The process of demineralisation and remineralisation is something that occurs throughout the day in everyone’s mouths. Demineralisation is where essential minerals, including calcium and phosphate are removed from the hard, protective layer of tooth enamel. This is the outermost layer of the tooth, and it is essential it is kept strong to protect the tooth from decay. Demineralisation results in this layer becoming weaker and softer, and more susceptible towards decay. One of the first signs that this is occurring can be noticing your teeth are more sensitive towards hot and cold foods, and tooth sensitivity is something we see quite a lot of in our Leeds surgery.
Why Does Demilitarisation Occur?
Every time you eat something then the plaque bacteria present in your mouth will feast on the excess food particles that remain in between your teeth and on your teeth and gums. They produce acid as a by-product which attacks in the enamel layer on your teeth and it’s this action that causes essential minerals to be leached out of the tooth surface. The acid is produced within just a few minutes of eating or drinking, and your mouth is likely to remain acidic for between half an hour and an hour after eating. Demineralisation can also occur as a result of eating foods or drinking liquids that are particularly acidic such as citrus fruits and juices. After a while your mouth will become less acidic as the pH levels return to normal, allowing the second part of the process to occur.
Re-mineralisation of Your Tooth Enamel
Some of the phosphate and calcium ions will remain in your saliva, and as the pH levels return to normal these irons are redeposited into the tooth enamel helping it to re-harden. This is one of the reasons why our dentist at Leeds City Dentalcare may recommend you wait a while after eating and drinking before brushing your teeth. This will allow these essential ions to be redeposited into your teeth, as brushing too soon could mean they are brushed away and are lost forever. Even so it is important to brush and floss every day.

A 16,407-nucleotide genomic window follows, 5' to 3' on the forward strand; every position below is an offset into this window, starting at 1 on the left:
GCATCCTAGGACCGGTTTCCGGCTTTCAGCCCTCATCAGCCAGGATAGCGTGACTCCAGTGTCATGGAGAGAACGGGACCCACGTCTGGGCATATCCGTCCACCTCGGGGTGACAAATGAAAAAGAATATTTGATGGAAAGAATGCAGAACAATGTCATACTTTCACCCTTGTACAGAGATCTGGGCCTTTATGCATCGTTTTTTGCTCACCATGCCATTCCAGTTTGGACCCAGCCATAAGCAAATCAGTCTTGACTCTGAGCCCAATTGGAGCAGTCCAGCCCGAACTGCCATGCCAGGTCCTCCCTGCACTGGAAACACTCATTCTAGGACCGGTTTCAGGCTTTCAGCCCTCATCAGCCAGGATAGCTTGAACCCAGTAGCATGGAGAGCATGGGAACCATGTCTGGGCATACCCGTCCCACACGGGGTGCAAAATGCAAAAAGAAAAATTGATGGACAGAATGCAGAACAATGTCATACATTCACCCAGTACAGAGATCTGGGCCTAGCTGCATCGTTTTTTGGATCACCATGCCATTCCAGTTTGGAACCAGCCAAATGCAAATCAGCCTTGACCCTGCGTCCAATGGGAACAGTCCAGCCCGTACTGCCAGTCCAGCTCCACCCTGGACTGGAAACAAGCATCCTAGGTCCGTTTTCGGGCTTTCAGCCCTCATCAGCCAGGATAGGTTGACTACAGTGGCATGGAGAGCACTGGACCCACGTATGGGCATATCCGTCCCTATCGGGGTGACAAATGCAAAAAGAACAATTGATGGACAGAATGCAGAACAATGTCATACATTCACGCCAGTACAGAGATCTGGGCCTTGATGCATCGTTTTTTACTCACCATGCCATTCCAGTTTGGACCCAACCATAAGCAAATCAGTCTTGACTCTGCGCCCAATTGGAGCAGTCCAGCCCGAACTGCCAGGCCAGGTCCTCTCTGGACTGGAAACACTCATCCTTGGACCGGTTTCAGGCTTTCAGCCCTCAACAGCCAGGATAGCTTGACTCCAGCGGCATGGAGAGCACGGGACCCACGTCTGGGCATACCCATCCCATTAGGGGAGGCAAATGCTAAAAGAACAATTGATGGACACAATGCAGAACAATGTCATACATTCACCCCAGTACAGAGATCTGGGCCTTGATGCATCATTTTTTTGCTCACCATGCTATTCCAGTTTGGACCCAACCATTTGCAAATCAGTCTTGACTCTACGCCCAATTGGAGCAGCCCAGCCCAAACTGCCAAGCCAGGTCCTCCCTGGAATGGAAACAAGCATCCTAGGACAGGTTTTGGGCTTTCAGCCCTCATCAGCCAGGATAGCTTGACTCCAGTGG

You Can Help Protect Your Tooth Enamel through Having a Great Oral Hygiene Routine
The plaque bacteria on your teeth play a major part in this process of demineralisation and re-mineralisation, as they gradually build up throughout the course of the day creating a sticky biofilm layer over your teeth and gums. This can be removed through regular brushing and flossing and the most essential times to brush your teeth are first thing in the morning and last thing at night. Flossing last thing at night will help ensure you go to bed with a clean mouth. This regime is especially important as the flow of saliva decreases overnight allowing plaque bacteria to build up on the teeth and gums so brushing first thing in the morning and last thing at night will help decrease their numbers.
Visiting our Leeds surgery at regular intervals for check-ups with Dr David Brown and for professional cleanings will also help to protect your tooth enamel. This is because our dental hygienist will remove all the hardened plaque bacteria from your teeth so there will be fewer bacteria to attack your tooth enamel. Our dental team will also be able to check how well you are cleaning your teeth and can give you lots of helpful advice on how to improve your daily routine.